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Echinacea Halo White Purple


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Great for wildlife
July - September
60cm x 40cm
Attracts Wildlife
Fully Hardy

Echinacea Halo White Purple is a captivating and enchanting variety of coneflower that captivates with its ethereal beauty. This perennial plant showcases large, daisy-like flowers with elegant white petals that are adorned with a striking purple halo near the center. The contrasting colors create a stunning visual effect, making it a standout in any garden or landscape. Not only is Echinacea Halo White Purple a visual delight, but it also attracts pollinators like bees and butterflies, adding movement and life to the garden.

Additional information

Plant Type
Flower Colour
Flowering Period
Fully Grown Size
Garden Position
Light Level
RHS Garden Merit Award
RHS Plants For Pollinators
Pot Size


More commonly known as Coneflowers, Echinacea are flowering herbaceous perennials in the daisy family. 'Halo White Purple' has striking purple and white recurved flowers with a prominent central cone. The flowers are long-lived, excellent for cutting and extremely attractive to pollinators. We recommend planting Echinacea in drifts towards the middle of a border, or among Grasses & Rudbeckia in a prairie-style planting scheme.

Planting Conditions

Echinacea are low maintenance plants provided you give them a sunny spot and a well-drained soil, these perennials don't like wet feet in the winter. The best flower colour occurs in a sunny position.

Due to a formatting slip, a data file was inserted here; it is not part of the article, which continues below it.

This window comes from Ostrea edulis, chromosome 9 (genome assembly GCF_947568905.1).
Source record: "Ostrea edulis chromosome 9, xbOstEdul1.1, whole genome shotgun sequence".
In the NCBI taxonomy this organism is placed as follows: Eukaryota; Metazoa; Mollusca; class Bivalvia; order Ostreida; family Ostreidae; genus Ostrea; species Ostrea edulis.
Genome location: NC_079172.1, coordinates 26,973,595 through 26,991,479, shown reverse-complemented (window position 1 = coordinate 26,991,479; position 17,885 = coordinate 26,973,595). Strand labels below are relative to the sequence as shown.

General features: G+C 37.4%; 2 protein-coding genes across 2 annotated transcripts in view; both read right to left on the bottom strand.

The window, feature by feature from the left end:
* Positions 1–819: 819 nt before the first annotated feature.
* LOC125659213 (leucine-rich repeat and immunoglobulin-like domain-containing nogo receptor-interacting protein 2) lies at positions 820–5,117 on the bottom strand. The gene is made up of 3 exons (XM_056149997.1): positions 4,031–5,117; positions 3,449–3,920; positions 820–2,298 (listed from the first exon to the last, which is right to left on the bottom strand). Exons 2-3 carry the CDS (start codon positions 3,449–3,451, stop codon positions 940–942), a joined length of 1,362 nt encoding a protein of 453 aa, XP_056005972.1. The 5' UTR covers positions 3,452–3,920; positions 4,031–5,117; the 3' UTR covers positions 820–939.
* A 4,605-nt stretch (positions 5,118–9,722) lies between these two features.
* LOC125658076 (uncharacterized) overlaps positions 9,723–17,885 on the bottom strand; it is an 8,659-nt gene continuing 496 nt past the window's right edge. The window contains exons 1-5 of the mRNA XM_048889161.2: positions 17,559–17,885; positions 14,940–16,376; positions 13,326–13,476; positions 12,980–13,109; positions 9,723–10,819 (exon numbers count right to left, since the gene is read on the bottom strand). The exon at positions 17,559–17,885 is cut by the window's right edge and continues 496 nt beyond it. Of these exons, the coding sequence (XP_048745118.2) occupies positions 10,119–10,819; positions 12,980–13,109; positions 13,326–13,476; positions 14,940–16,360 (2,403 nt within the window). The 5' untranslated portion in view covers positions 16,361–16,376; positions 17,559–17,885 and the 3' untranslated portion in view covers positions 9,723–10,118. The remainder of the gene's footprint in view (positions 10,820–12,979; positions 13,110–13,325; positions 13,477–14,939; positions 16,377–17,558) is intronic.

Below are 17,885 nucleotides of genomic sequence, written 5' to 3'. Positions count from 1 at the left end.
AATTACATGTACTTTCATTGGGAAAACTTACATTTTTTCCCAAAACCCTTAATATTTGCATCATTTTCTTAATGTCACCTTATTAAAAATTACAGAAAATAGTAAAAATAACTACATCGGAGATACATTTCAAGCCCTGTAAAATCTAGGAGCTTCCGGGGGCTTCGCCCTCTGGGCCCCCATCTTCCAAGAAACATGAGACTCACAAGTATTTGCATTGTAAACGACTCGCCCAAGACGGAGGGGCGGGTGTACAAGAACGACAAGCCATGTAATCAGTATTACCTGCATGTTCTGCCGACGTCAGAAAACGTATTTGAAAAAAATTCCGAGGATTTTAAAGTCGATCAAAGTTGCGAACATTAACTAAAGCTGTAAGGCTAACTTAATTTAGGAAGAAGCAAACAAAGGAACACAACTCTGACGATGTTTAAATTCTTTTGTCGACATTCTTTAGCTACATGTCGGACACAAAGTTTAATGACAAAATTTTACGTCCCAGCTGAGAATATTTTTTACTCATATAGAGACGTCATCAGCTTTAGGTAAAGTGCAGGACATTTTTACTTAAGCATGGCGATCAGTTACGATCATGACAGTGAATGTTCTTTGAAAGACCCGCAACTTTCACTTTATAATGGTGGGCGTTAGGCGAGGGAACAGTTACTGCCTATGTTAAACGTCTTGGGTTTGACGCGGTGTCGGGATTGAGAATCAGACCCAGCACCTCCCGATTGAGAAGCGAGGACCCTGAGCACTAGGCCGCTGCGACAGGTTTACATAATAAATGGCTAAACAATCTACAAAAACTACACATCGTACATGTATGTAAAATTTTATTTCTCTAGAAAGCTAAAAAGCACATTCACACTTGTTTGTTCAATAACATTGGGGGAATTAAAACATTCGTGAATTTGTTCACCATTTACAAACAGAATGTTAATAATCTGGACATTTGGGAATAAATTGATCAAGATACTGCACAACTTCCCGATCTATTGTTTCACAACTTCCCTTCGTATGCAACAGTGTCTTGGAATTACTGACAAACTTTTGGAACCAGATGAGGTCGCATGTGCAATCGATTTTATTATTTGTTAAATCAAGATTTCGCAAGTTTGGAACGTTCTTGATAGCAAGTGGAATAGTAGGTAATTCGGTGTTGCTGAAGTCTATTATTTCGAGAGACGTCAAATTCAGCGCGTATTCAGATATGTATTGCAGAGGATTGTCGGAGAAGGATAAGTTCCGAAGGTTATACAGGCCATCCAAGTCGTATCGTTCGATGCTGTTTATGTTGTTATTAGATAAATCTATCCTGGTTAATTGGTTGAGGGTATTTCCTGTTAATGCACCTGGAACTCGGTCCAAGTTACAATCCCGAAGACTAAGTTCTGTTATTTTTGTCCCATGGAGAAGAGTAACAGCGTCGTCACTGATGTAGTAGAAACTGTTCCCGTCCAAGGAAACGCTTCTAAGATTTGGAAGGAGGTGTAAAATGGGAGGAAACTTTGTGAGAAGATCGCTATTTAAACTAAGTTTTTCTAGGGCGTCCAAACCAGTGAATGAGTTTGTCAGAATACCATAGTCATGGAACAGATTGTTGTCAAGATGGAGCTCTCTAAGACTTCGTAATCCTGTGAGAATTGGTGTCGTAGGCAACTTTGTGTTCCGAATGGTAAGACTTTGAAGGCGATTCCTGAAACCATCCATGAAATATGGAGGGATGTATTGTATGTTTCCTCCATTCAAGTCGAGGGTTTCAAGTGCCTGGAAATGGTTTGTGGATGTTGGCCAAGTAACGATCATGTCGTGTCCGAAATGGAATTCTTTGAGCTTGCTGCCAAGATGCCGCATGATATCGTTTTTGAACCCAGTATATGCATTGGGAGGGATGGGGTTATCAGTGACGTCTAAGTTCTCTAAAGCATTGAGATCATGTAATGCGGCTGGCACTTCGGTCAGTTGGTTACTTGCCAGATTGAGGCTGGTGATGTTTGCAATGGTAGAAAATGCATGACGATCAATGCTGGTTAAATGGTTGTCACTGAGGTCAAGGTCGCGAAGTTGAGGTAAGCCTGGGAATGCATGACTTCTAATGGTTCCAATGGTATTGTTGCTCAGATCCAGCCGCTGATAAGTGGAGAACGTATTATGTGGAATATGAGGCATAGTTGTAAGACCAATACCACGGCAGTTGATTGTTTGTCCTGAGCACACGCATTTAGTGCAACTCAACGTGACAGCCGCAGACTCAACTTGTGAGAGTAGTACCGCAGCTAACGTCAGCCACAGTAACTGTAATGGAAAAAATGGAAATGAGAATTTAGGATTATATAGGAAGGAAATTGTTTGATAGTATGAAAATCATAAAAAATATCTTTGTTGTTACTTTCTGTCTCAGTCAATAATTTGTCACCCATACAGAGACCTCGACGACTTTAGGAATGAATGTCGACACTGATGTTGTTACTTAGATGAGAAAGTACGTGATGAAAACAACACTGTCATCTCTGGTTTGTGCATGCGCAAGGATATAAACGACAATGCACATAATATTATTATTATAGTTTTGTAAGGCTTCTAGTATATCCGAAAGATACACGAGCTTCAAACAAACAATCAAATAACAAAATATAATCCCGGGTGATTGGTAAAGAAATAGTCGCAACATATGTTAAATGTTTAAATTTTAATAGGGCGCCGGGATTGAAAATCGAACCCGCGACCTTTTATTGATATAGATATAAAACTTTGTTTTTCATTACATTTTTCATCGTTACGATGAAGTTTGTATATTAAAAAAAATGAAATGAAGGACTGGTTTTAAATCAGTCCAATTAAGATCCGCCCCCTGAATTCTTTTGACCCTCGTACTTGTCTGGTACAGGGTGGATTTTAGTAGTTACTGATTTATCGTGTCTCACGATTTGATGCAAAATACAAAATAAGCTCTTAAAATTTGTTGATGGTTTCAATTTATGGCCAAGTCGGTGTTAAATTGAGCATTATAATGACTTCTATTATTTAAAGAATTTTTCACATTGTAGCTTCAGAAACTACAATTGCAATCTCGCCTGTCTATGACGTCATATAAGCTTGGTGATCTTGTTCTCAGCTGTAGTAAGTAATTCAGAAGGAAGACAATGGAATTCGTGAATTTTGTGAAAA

Watering & Feeding

During the first year keep the soil moist, but once established they are fairly drought tolerant. If you see leaves wilting or drooping, dry or cracked soil, or dry leaves that turn yellow, you should water your plant right away. If you see any of the characteristics just mentioned, be sure to give your plant a good watering, and then pay close attention to it for the next few weeks to be sure it is getting the moisture that it needs

General Care

In general, keep Echinacea on a lean diet, just fertilising once in the spring with an organic fertiliser. Remove faded flowers to prolong flowering. Cut down to soil level after they stop blooming or after a frost. Alternatively, you can leave the seed heads as they are over the winter. This can help promote self-seeding.